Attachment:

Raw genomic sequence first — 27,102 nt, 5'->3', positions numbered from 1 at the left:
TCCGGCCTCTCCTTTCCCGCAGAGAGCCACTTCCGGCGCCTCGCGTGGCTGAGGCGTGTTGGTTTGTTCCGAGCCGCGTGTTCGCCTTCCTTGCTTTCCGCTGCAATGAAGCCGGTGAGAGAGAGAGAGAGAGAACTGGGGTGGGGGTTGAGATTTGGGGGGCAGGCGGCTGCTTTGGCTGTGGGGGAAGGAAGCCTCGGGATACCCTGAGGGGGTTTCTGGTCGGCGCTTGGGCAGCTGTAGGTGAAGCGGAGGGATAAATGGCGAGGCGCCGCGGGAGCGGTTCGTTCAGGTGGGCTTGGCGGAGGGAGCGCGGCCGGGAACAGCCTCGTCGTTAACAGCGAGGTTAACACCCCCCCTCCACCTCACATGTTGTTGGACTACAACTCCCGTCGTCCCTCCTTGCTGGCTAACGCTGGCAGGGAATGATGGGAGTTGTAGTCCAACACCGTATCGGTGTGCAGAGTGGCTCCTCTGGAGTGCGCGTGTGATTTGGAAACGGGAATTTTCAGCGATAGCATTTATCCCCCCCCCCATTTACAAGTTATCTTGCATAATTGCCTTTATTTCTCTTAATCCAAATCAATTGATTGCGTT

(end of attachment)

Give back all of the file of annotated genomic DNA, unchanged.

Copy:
Raw genomic sequence first — 27,102 nt, 5'->3', positions numbered from 1 at the left:
TCCGGCCTCTCCTTTCCCGCAGAGAGCCACTTCCGGCGCCTCGCGTGGCTGAGGCGTGTTGGTTTGTTCCGAGCCGCGTGTTCGCCTTCCTTGCTTTCCGCTGCAATGAAGCCGGTGAGAGAGAGAGAGAGAGAACTGGGGTGGGGGTTGAGATTTGGGGGGCAGGCGGCTGCTTTGGCTGTGGGGGAAGGAAGCCTCGGGATACCCTGAGGGGGTTTCTGGTCGGCGCTTGGGCAGCTGTAGGTGAAGCGGAGGGATAAATGGCGAGGCGCCGCGGGAGCGGTTCGTTCAGGTGGGCTTGGCGGAGGGAGCGCGGCCGGGAACAGCCTCGTCGTTAACAGCGAGGTTAACACCCCCCCTCCACCTCACATGTTGTTGGACTACAACTCCCGTCGTCCCTCCTTGCTGGCTAACGCTGGCAGGGAATGATGGGAGTTGTAGTCCAACACCGTATCGGTGTGCAGAGTGGCTCCTCTGGAGTGCGCGTGTGATTTGGAAACGGGAATTTTCAGCGATAGCATTTATCCCCCCCCCCATTTACAAGTTATCTTGCATAATTGCCTTTATTTCTCTTAATCCAAATCAATTGATTGCGTT